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ISRO’s ASTROSAT launch: India reaches for the stars

The ASTROSAT, launched this morning, is India's first attempt at setting up an observatory in space, a place from where it can study cosmological phenomena.

Written by Amitabh Sinha
New Delhi | Updated: September 29, 2015 6:47:17 pm
isro, Narendra Modi, ASTROSAT, isro sattellite, isro launch, isro news, astrosat launch, astrosat isro, astrosat india, India astrosat launch, astrosat launch india, india news, latest news Indian Space Research Organisation (ISRO)’s PSLV C 30 carrying India’s Multi Wavelength Space Observatory ASTROSAT, lifts off from Satish Dhawan Space Center in Sriharikota on Monday. (Source: PTI)

Barely a year has passed since its first interplanetary mission, Mangalyaan, entered the orbit of Mars, and ISRO has crossed yet another important milestone. The ASTROSAT, launched this morning, is India’s first attempt at setting up an observatory in space, a place from where it can study cosmological phenomena.

ASTROSAT, which is carrying five payloads, including an ultraviolet Imaging Telescope (UVIT), is being described as India’s version of the Hubble telescope that NASA had put in space in 1990 and which continues to be operational.


All the payloads and instruments on ASTROSAT are meant for observation of celestial processes, and the mission is aimed at obtaining data that will help in a better understanding of the universe.

In some ways, ASTROSAT is a very different mission for ISRO and will add a new dimension to its capabilities. Chandrayaan and Mangalyaan, the moon and Mars missions respectively, were essentially technology-demonstration projects, at least when they were planned. This is not to say there was no science component in these, or that these did not add to our scientific knowledge. Chandrayaan, in fact, confirmed the presence of water on the moon. But these missions were essentially building the foundation for India’s deeper exploration into space.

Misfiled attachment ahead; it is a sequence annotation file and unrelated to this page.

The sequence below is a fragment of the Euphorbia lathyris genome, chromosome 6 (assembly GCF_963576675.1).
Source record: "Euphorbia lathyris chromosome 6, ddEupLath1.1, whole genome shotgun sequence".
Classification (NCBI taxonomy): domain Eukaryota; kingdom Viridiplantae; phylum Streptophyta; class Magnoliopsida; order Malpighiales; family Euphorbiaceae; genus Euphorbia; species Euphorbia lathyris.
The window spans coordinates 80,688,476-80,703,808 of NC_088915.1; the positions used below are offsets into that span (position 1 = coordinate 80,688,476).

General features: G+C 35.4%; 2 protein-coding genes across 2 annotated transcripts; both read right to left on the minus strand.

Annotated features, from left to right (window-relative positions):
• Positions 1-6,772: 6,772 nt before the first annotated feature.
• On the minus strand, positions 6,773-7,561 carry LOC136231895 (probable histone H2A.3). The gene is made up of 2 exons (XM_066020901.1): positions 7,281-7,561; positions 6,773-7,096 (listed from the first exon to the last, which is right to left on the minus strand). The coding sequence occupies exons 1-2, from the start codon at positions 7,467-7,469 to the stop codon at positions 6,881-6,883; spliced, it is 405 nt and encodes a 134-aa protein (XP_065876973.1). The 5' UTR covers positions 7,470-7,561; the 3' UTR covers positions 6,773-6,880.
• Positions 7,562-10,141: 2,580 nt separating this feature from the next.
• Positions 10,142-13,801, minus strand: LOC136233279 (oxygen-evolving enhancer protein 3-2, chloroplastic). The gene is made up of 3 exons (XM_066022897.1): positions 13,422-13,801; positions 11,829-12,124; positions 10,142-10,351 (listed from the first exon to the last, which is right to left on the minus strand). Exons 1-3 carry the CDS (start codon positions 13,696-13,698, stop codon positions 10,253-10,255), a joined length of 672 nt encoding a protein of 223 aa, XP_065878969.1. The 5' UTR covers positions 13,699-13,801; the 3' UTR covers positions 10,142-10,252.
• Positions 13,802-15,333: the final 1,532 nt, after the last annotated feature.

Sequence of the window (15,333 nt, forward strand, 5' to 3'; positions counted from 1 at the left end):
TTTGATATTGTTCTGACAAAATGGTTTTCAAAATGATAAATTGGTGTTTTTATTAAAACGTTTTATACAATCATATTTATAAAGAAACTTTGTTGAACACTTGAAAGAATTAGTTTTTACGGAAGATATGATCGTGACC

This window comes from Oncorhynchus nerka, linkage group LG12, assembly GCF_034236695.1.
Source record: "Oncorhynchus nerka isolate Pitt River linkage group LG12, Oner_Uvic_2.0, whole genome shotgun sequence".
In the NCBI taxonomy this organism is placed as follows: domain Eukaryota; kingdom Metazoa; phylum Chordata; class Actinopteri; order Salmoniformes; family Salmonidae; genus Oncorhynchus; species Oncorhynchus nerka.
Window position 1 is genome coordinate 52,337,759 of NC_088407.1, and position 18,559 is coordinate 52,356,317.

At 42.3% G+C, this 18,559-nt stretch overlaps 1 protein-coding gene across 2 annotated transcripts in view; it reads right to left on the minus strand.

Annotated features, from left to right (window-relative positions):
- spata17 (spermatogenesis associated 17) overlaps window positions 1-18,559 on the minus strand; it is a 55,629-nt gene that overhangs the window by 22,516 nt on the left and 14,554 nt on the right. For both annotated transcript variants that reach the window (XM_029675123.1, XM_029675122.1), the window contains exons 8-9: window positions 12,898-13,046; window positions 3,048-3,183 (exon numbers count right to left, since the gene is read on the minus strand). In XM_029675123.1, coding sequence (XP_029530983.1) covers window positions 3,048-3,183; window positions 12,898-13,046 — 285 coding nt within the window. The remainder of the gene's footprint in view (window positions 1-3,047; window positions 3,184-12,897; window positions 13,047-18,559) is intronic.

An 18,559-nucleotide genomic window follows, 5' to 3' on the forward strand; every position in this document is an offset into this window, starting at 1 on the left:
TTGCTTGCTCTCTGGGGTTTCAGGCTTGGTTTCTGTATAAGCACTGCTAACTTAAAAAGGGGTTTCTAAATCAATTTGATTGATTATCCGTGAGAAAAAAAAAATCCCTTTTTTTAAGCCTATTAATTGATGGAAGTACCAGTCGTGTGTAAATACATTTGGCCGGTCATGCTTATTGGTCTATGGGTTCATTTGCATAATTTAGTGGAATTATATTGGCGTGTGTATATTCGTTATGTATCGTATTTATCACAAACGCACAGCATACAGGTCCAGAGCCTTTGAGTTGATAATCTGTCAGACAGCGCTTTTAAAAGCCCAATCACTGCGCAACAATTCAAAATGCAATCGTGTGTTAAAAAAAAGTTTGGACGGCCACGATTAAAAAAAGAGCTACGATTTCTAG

The various other satellites that ISRO has placed in space over the last three decades were mainly geared at applications – remote sensing, communications, mapping, navigation and many others. Again, these are essential aspects of a country’s space programme.

But with ASTROSAT, ISRO is attempting to fulfil what is the core mandate of any space agency — study of astronomical phenomena.

The study of the celestial process can be done from the earth as well. Several observatories across the globe have powerful telescopes that can ‘see’ what is happening deep inside the universe. Still, there are merits in having a sky observatory. The atmosphere around the earth interferes with the signals from space and changes their characteristics. What the instruments at earth receive are modified signals. These have to be adjusted to bring in accuracy.

A space observatory on the other hand, receives pure signals because of which the readings by instruments are more accurate.

Just like the case with many other kinds of space capabilities, the 1500-kg ASTROSAT, which has a mission life of five years, will put ISRO in a very exclusive club of nations that have space-based observatories. Only the United States, European Space Agency, Japan and Russia have such observatories in space.

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